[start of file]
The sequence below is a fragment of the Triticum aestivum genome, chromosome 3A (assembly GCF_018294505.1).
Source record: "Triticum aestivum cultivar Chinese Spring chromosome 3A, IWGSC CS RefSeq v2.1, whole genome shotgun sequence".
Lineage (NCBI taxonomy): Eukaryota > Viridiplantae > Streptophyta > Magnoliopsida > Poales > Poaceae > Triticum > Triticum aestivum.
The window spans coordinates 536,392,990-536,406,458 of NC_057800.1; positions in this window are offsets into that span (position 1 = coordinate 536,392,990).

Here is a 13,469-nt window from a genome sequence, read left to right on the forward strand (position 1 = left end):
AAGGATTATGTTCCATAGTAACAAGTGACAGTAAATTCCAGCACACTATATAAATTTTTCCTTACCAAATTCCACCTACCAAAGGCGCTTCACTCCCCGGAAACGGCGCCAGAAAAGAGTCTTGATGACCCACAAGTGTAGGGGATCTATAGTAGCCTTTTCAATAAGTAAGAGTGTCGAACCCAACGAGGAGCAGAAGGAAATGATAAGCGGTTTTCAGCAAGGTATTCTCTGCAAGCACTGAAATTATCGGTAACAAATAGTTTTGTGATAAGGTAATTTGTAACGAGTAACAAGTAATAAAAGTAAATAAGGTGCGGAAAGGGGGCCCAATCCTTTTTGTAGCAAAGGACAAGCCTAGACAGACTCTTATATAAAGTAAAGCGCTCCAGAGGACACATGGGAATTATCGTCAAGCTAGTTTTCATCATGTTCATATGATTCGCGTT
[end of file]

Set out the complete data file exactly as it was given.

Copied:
The sequence below is a fragment of the Triticum aestivum genome, chromosome 3A (assembly GCF_018294505.1).
Source record: "Triticum aestivum cultivar Chinese Spring chromosome 3A, IWGSC CS RefSeq v2.1, whole genome shotgun sequence".
Lineage (NCBI taxonomy): Eukaryota > Viridiplantae > Streptophyta > Magnoliopsida > Poales > Poaceae > Triticum > Triticum aestivum.
The window spans coordinates 536,392,990-536,406,458 of NC_057800.1; positions in this window are offsets into that span (position 1 = coordinate 536,392,990).

Here is a 13,469-nt window from a genome sequence, read left to right on the forward strand (position 1 = left end):
AAGGATTATGTTCCATAGTAACAAGTGACAGTAAATTCCAGCACACTATATAAATTTTTCCTTACCAAATTCCACCTACCAAAGGCGCTTCACTCCCCGGAAACGGCGCCAGAAAAGAGTCTTGATGACCCACAAGTGTAGGGGATCTATAGTAGCCTTTTCAATAAGTAAGAGTGTCGAACCCAACGAGGAGCAGAAGGAAATGATAAGCGGTTTTCAGCAAGGTATTCTCTGCAAGCACTGAAATTATCGGTAACAAATAGTTTTGTGATAAGGTAATTTGTAACGAGTAACAAGTAATAAAAGTAAATAAGGTGCGGAAAGGGGGCCCAATCCTTTTTGTAGCAAAGGACAAGCCTAGACAGACTCTTATATAAAGTAAAGCGCTCCAGAGGACACATGGGAATTATCGTCAAGCTAGTTTTCATCATGTTCATATGATTCGCGTT